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  #1 (permalink)  
Old July 30th, 2013, 06:59 PM
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Default Russian helicopter: $8 million US price. Original Russian price $4 million.

US military is trying to buy Russian helicopters for $8 million each. The helicopters cost $4 million to build. The reason why US military is buying the helicopters is to replace Russian helicopters that were not maintained by the Afghan air force. Do you think that the US military ever heard about sequestering.

Check todays' Wall Street Journal.for full story and also the story about the Afghanistan college supported by US that has students demonstrating against the US.
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Old July 31st, 2013, 09:12 PM
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Default Price for Mi17 helicopters to US military 18 million not 8

The Mi17 helicopter for Afghan airforce is cheaper and easier to operate that's why US military is buying them to replace the Mi17s that have become unusable because of poor maintenance. The helicopters cost $4 million in 2008 the last buy of these helicopters cost 12.7 to 13.8 million and the current batch will cost $18 million each. The people who are selling these helicopters must be saying these Americans are really poor bargainers.
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Old August 1st, 2013, 03:44 PM
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Default I have some old Russian tanks I could let the US Army have cheap

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Originally Posted by gladiatrix View Post
The Mi17 helicopter for Afghan airforce is cheaper and easier to operate that's why US military is buying them to replace the Mi17s that have become unusable because of poor maintenance. The helicopters cost $4 million in 2008 the last buy of these helicopters cost 12.7 to 13.8 million and the current batch will cost $18 million each. The people who are selling these helicopters must be saying these Americans are really poor bargainers.
I somehow can believe that the US military top brass has an attitude that the American public will pay for anything at any price if they say it is for the security of the United States. You have to wonder who is getting all this money in the helicopter deal. Is it an arms dealer or is it the Russian government -the same government that gave Snowden amnesty. I would also suppose there will be kickbacks to the Afghan president. The Afghan president will probably be going to Russia for amnesty when 2014 rolls around.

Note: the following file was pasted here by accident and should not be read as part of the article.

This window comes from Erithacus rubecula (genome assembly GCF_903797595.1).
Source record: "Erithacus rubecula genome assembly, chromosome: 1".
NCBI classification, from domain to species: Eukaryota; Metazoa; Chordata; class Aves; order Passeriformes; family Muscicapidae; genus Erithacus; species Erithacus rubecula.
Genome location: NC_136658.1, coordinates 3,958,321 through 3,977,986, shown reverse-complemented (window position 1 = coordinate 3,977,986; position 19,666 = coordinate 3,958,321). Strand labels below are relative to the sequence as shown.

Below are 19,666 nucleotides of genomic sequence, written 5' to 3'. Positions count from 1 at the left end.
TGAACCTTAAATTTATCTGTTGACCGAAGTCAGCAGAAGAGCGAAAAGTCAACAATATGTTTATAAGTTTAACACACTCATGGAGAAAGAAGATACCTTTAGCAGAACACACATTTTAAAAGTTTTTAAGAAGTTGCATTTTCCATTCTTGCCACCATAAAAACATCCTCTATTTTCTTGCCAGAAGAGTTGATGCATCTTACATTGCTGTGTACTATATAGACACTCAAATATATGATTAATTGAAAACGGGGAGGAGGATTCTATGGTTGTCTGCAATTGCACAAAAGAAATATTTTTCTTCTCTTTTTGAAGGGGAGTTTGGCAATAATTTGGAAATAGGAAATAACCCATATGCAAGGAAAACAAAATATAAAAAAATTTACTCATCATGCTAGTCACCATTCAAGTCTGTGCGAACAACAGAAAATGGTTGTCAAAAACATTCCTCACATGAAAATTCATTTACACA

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Old August 2nd, 2013, 11:09 AM
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How much would equivalent US helicopters cost factoring in training costs, spare parts, etc.

Not to mention letting potential and/or actual enemies have access to our technology (some of which has likely been outsourced to potential and/or actual enemies )
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Old August 3rd, 2013, 02:10 PM
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Default More Reasons why buying Russian helicopters is dumb and wasteful

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How much would equivalent US helicopters cost factoring in training costs, spare parts, etc.

Not to mention letting potential and/or actual enemies have access to our technology (some of which has likely been outsourced to potential and/or actual enemies )


"Another area which Afghans still rely on U.S. troops is air support, a crucial advantage when trying to pinpoint the location of enemies who can blend into the local populace mo*ments after a firefight.

The Obama administration an*nounced recently it will spend almost $600 million on Russian helicopters for the fledgling Afghan air force. The choice of Russian models was made because of Afghans' familiarity with the Soviet-era aircraft.

But concerns persist that the Afghans will not be able to maintain the aircraft in the long term. The reason the purchsae is needed is to replace Russian helicopters the Afghans could not maintain and now they are junk. It's like pouring good money after bad.